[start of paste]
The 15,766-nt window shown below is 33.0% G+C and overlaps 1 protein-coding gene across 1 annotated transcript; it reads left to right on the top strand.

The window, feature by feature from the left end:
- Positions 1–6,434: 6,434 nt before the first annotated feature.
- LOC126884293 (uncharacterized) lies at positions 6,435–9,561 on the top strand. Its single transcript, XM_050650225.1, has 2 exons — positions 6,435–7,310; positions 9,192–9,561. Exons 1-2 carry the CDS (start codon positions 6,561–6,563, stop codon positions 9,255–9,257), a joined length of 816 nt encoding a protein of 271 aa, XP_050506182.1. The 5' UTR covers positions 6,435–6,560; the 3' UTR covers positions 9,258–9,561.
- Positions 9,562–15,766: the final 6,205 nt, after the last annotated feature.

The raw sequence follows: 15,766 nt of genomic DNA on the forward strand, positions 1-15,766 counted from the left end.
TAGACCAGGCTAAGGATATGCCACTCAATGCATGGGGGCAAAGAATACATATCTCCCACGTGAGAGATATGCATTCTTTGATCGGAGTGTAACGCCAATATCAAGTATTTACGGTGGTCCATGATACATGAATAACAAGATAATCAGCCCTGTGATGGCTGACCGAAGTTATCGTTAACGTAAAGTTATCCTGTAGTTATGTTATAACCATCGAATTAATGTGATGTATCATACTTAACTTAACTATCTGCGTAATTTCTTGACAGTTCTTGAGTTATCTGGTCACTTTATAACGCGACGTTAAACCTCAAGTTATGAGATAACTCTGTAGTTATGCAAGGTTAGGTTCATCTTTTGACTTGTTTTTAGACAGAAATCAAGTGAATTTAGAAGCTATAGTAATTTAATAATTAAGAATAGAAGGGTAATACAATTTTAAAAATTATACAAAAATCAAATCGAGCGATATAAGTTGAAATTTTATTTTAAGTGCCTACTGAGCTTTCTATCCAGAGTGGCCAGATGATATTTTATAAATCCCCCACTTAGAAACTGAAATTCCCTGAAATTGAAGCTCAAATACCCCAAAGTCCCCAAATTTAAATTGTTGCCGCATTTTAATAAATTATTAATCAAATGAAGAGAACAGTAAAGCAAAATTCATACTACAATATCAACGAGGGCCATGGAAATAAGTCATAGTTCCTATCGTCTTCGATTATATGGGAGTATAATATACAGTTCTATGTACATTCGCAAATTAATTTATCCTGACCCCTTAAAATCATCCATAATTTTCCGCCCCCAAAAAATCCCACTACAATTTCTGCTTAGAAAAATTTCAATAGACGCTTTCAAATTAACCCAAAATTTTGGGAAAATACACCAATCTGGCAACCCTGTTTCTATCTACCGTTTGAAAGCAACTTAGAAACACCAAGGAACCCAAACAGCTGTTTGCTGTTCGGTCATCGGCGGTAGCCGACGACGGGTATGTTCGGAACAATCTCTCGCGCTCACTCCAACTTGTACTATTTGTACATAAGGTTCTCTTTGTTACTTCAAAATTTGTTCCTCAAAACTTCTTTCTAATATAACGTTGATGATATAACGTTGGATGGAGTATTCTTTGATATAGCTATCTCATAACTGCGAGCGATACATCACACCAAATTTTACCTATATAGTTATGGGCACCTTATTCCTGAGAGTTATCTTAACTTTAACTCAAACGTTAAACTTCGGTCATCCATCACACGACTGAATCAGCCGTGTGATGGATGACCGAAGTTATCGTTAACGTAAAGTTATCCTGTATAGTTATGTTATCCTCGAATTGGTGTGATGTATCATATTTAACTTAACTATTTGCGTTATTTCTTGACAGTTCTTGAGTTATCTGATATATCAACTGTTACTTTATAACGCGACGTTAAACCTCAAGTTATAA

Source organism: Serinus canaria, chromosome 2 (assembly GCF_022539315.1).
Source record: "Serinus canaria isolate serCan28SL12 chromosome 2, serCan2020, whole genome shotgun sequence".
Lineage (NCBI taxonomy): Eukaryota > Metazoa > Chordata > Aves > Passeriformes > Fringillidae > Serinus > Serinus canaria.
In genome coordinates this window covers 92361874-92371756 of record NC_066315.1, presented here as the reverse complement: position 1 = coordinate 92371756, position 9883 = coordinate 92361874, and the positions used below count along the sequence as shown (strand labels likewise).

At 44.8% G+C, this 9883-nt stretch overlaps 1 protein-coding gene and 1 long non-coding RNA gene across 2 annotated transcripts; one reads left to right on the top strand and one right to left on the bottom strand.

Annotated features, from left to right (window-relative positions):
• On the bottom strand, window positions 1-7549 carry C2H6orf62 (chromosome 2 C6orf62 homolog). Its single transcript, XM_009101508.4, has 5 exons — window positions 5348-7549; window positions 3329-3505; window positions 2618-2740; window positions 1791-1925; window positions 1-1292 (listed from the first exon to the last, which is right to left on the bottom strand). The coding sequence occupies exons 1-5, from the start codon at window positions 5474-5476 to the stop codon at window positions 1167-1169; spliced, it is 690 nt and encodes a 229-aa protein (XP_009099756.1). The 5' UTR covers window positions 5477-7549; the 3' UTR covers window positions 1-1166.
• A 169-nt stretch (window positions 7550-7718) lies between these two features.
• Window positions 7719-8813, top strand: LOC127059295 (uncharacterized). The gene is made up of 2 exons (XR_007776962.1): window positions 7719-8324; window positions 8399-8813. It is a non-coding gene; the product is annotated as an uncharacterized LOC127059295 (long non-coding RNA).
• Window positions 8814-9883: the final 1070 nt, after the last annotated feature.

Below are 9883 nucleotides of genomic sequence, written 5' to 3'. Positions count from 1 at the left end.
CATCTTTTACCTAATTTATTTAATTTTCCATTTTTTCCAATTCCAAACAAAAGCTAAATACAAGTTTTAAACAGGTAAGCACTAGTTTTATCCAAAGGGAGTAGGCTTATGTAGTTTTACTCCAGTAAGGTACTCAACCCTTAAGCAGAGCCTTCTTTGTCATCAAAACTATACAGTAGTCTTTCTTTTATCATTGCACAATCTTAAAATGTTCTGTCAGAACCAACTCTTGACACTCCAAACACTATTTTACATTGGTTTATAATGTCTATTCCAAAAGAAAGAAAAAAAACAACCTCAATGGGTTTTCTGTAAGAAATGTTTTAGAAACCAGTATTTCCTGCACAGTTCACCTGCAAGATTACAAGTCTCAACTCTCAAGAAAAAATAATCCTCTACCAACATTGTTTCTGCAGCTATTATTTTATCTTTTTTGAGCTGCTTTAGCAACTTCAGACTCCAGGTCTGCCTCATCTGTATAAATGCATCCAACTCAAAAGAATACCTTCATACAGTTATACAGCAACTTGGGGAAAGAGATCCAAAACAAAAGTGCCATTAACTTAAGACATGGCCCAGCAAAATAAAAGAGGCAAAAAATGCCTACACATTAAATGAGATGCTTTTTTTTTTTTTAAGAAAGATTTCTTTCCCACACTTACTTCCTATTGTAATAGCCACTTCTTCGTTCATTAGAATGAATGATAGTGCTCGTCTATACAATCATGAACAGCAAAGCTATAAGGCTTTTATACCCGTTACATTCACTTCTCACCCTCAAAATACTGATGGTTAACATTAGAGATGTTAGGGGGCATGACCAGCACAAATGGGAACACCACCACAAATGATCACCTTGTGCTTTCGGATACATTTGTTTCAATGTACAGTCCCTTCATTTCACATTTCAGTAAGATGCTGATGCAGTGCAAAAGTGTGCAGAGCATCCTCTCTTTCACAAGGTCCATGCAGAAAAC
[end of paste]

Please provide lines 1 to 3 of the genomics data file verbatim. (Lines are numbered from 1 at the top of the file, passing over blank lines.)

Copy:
The 15,766-nt window shown below is 33.0% G+C and overlaps 1 protein-coding gene across 1 annotated transcript; it reads left to right on the top strand.

The window, feature by feature from the left end:
- Positions 1–6,434: 6,434 nt before the first annotated feature.